Yet another French film, this one by the name “Merci pour le chocolat“ by director Claude Chabrol. This work is also a film adaptation from the novel “The Chocolate Cobweb“ (1948) written by the American novelist Charlotte Armstrong. What immediately stands out in this film, contrary to the typical positive role that chocolate plays is the fact that in this movie chocolate is seen as the evil doer. This is brought to fruition when the main actress Isabella Huppert aka Mika serves her victims poison in the form of a chocolate drink. Mika is an heiress to her second husbands company and is fixated on eradicating any other possible beneficiaries. Her weapon of choice is a deadly cocoa and no one is safe from her wrath, whether it be her husband’s first wife, her stepson, or even her husband’s infant daughter.  Mika is not the typical monster villain, rather she is more focused on weaving a protective “cobweb“ around her marriage. In doing so, she clearly lost her sense of good and evil somewhere along the way. Through some phenomenal acting chocolate can be seen in a different position away from the usual sweetness and romance.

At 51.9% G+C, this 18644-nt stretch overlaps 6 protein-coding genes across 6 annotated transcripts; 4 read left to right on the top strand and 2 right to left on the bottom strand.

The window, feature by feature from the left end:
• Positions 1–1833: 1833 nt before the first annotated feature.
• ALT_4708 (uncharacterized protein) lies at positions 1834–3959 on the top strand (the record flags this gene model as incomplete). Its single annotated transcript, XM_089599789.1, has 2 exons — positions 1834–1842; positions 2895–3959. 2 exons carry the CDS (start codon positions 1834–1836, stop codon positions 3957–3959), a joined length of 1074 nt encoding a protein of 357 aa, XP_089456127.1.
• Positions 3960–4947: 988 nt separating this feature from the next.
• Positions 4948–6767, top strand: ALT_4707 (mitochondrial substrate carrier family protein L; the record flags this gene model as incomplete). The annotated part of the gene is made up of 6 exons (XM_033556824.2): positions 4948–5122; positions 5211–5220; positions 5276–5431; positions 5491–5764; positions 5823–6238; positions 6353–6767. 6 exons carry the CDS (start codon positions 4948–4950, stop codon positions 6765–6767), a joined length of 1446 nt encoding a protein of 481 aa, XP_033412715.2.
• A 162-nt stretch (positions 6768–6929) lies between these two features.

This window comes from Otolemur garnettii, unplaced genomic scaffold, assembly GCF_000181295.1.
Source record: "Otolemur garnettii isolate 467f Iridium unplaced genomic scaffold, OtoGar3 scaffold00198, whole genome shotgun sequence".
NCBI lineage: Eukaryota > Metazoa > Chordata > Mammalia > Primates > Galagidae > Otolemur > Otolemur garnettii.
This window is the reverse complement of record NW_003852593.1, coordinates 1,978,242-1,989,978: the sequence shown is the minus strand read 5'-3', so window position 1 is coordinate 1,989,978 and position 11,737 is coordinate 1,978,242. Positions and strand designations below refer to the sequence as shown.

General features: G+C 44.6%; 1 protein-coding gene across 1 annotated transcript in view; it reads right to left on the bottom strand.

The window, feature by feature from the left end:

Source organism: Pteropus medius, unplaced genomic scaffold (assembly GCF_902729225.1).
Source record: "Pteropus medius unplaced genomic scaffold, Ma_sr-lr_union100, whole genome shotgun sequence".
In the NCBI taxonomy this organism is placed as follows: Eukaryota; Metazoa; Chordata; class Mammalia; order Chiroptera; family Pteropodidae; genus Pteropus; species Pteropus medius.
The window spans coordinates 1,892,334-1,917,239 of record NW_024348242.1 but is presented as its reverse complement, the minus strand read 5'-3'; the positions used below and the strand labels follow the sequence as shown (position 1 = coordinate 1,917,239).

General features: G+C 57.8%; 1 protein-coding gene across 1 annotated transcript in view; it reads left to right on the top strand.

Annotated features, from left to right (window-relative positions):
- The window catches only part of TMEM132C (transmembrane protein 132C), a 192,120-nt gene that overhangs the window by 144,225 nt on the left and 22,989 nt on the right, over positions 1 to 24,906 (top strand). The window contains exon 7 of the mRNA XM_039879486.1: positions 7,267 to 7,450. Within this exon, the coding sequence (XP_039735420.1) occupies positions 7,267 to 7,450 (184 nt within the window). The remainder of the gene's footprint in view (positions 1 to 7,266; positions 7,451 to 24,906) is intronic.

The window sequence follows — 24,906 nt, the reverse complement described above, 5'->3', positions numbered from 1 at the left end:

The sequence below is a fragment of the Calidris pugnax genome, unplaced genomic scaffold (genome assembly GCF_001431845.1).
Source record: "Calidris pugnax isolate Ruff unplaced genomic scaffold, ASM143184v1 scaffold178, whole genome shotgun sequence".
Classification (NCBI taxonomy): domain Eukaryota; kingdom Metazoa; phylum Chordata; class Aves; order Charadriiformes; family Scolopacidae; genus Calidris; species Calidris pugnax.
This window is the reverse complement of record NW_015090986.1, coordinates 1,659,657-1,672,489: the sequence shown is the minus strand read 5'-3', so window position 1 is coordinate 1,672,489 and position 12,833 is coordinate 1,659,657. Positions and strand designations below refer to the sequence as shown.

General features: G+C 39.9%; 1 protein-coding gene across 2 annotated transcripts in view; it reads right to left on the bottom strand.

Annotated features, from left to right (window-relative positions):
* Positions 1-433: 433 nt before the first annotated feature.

5. Like Water for Chocolate (1992)

The Mexican love drama “Like water for Chocolate“ takes us to Mexico prior to the revolution of 1910. The two lovers Tita and Pedro are unable to marry, due to the fact that Tita’s mother has chosen her as the youngest daughter to take care of her as she ages. Pedro ends up marrying Tita’s sister Rosaura and Tita is forced to live in their house as a cook. Tita bakes the wedding cake for the couple and realizes that she can express her feelings for Pedro through food. This is in fact the main reason why the wedding guests fall into a state of melancholia after enjoying a piece of cake. Tita and Pedro are forced to live their lives, separated from one another, regardless of the fact that they share feelings for one another. Because of these feelings the relationship between the two sisters becomes very difficult. Tensions between the family continue to rise until Rosaura passes away, and Pedro and Tita can finally be together. The film is truly dramatic from start to finish and received a number of international awards, primarily in South America. Director Alfonso Araus’ film is based on the novel “Como agua para chocolate“ (1989) written by his wife, the Mexican writer Laura Esquivel Valdés.